When businesswoman Lynda Bennett lost the GOP runoff for North Carolina’s 11th Congressional District on June 23, it ended the political equivalent of Joe DiMaggio’s hitting streak: It was the first time this year that a candidate endorsed by President Trump did not win his or her primary.
As long as Trump has been in office, he has been the central issue in Republican primaries: Candidates talk up their own support for the president and commonly attack their opponents by saying they were once a “never Trumper” or won’t support Trump’s agenda. Unsurprisingly, Trump’s endorsement has quickly become the most coveted prize in Republican primaries. In 2018, we found that Trump-supported candidates went 15-for-17 in GOP primaries for the U.S. Senate, U.S. House and governorships in which no incumbent ran — a higher win rate than the other 11 endorsers we tracked.
In 2020, FiveThirtyEight has once again been tracking endorsements in every Senate, House and governor primary so far (i.e., those decided by Aug. 25). Trump has endorsed 111 candidates in these primaries, and 109 of them won the Republican nomination or advanced to the general election.1
That 98 percent win rate is nothing short of extraordinary — and Trump has not been shy about bragging about it on Twitter. But a closer look at the circumstances of those endorsements reveals that Trump’s win-loss record isn’t solely due to his influence on Republican voters. It’s also the product of a strategy of endorsing candidates who are already in a good position to win — perhaps with the explicit goal of inflating his top-line win rate, and therefore his reputation.
Most obviously, Trump endorsed 21 candidates who were unopposed in their primaries, including 20 incumbents and Army veteran Sean Parnell, a Trump favorite who is running in a swing district in Pennsylvania. Among his 90 endorsements in contested races were also 67 incumbents, who almost always win renomination. Rep. Scott Tipton was the only incumbent Trump endorsed this year who lost his primary.2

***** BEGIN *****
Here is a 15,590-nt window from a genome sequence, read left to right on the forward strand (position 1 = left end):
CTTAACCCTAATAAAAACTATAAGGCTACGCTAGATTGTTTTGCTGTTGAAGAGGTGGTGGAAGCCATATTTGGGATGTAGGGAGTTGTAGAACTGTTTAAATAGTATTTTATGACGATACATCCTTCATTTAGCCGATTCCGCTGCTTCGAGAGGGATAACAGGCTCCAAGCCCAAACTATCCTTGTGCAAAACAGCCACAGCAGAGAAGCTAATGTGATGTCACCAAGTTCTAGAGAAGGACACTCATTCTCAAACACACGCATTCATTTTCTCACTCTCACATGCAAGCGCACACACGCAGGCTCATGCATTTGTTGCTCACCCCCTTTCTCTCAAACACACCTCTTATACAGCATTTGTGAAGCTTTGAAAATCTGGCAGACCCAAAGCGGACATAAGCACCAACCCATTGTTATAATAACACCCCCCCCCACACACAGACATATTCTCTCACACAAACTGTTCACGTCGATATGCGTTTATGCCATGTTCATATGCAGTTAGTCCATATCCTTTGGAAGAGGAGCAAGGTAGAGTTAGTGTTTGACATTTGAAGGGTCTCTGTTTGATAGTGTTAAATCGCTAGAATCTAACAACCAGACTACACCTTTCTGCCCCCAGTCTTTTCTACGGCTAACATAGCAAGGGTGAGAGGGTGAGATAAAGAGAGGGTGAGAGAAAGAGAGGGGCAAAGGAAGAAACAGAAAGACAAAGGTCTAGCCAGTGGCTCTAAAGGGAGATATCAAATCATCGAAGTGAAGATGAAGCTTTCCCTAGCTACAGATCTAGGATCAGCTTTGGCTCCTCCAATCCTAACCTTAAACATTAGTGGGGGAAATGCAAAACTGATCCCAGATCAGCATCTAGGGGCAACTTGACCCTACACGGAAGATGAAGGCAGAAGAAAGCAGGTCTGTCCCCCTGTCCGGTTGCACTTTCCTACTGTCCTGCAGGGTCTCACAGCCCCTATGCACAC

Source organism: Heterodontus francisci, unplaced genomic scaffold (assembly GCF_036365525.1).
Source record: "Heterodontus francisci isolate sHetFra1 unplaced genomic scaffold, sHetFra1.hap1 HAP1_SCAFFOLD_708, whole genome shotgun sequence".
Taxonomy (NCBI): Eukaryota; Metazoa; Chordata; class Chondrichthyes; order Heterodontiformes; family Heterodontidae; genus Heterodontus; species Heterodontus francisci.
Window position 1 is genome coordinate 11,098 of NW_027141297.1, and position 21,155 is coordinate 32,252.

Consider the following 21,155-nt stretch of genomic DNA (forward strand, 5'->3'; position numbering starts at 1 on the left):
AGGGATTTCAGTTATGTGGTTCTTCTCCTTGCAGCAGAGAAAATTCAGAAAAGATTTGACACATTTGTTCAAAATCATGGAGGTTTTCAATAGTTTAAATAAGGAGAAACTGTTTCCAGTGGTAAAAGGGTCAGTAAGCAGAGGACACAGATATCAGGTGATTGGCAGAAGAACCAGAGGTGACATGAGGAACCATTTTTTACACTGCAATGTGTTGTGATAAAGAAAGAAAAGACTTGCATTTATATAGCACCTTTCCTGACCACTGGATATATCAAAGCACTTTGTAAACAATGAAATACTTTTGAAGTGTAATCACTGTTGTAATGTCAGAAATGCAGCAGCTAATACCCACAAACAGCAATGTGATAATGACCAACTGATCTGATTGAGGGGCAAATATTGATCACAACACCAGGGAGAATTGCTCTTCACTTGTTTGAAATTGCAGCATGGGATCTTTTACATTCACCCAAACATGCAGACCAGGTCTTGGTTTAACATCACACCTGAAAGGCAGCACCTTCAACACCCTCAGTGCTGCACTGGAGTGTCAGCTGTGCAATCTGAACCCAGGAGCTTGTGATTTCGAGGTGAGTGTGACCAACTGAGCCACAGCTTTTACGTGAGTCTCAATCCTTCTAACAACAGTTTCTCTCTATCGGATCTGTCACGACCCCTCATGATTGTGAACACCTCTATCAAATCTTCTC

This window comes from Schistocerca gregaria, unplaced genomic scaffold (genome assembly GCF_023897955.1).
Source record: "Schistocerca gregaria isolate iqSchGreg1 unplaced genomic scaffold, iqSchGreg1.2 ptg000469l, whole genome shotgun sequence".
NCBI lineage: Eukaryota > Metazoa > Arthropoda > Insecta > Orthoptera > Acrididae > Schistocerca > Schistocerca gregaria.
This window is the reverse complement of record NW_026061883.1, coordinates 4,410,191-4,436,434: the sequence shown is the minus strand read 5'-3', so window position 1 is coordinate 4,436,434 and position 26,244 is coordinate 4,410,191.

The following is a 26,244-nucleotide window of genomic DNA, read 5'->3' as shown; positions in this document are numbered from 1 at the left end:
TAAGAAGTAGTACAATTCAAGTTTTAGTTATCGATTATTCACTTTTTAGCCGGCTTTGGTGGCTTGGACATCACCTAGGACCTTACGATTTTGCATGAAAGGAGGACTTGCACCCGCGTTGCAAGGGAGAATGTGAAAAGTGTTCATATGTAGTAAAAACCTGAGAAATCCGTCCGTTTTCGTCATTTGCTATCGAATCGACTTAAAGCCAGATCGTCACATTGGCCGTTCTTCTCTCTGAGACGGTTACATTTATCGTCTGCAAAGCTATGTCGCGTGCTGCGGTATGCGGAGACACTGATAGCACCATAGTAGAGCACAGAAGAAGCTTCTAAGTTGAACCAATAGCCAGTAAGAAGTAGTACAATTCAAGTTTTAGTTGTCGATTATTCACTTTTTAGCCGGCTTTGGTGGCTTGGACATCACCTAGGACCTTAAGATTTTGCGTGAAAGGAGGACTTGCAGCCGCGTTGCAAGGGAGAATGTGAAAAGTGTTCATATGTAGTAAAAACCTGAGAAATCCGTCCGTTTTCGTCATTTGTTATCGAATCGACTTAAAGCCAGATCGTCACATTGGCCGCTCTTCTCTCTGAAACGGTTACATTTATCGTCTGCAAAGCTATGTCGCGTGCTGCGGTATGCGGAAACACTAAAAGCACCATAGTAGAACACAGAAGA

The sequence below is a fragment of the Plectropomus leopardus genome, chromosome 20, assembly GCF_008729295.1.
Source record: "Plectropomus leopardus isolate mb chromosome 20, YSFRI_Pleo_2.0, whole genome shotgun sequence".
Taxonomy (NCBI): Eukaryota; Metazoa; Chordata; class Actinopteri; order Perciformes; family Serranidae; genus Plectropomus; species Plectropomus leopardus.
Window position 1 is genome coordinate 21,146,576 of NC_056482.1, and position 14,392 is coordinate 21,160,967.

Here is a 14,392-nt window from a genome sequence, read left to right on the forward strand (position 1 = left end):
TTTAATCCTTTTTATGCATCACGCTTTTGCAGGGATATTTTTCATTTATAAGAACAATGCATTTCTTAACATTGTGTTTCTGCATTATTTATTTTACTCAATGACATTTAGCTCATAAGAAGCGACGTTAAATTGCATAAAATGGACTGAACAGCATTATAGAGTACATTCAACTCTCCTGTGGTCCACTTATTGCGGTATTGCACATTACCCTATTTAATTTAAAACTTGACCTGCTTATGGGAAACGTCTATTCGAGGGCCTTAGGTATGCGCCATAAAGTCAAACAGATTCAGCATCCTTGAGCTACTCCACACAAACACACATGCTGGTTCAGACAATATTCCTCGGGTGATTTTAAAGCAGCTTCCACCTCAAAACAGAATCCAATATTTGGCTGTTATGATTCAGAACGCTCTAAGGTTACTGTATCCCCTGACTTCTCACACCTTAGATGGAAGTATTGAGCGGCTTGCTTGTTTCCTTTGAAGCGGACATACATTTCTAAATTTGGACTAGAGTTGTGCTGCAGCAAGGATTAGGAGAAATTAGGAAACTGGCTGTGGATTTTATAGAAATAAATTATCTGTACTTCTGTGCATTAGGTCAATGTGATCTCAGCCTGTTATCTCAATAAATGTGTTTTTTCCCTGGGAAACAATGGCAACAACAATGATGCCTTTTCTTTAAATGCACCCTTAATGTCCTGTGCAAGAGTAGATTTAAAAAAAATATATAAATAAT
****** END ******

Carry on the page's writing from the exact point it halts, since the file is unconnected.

|Type of Endorsee||Endorsements||Wins||Win rate|
|Challengers to incumbents||0||0||—|
That leaves only 23 non-incumbent candidates whom Trump has endorsed in contested primaries. And, to Trump’s credit, he still has an excellent record in these races: 22 of his endorsees advanced to November. (The aforementioned Bennett was the only exception.) And some of these were truly competitive races where Trump’s involvement probably did make the difference. For example, former Auburn University football coach Tommy Tuberville led former U.S. Attorney General Jeff Sessions by less than 2 percentage points in the first round of Alabama’s Senate primary — but then Trump endorsed Tuberville, and Tuberville beat Sessions in the runoff by 21 points. Likewise, Texas congressional candidates Ronny Jackson and Tony Gonzales once looked like at least mild underdogs, with their opponents securing valuable local endorsements — but then Trump endorsed them and they eked out wins.
|Tommy Tuberville||AL Sen.||Won||+21|
|Jason Lewis||MN Sen.||Won||+71|
|Bill Hagerty||TN Sen.||Won||+11|
|Beth Van Duyne||TX-24||Won||+44|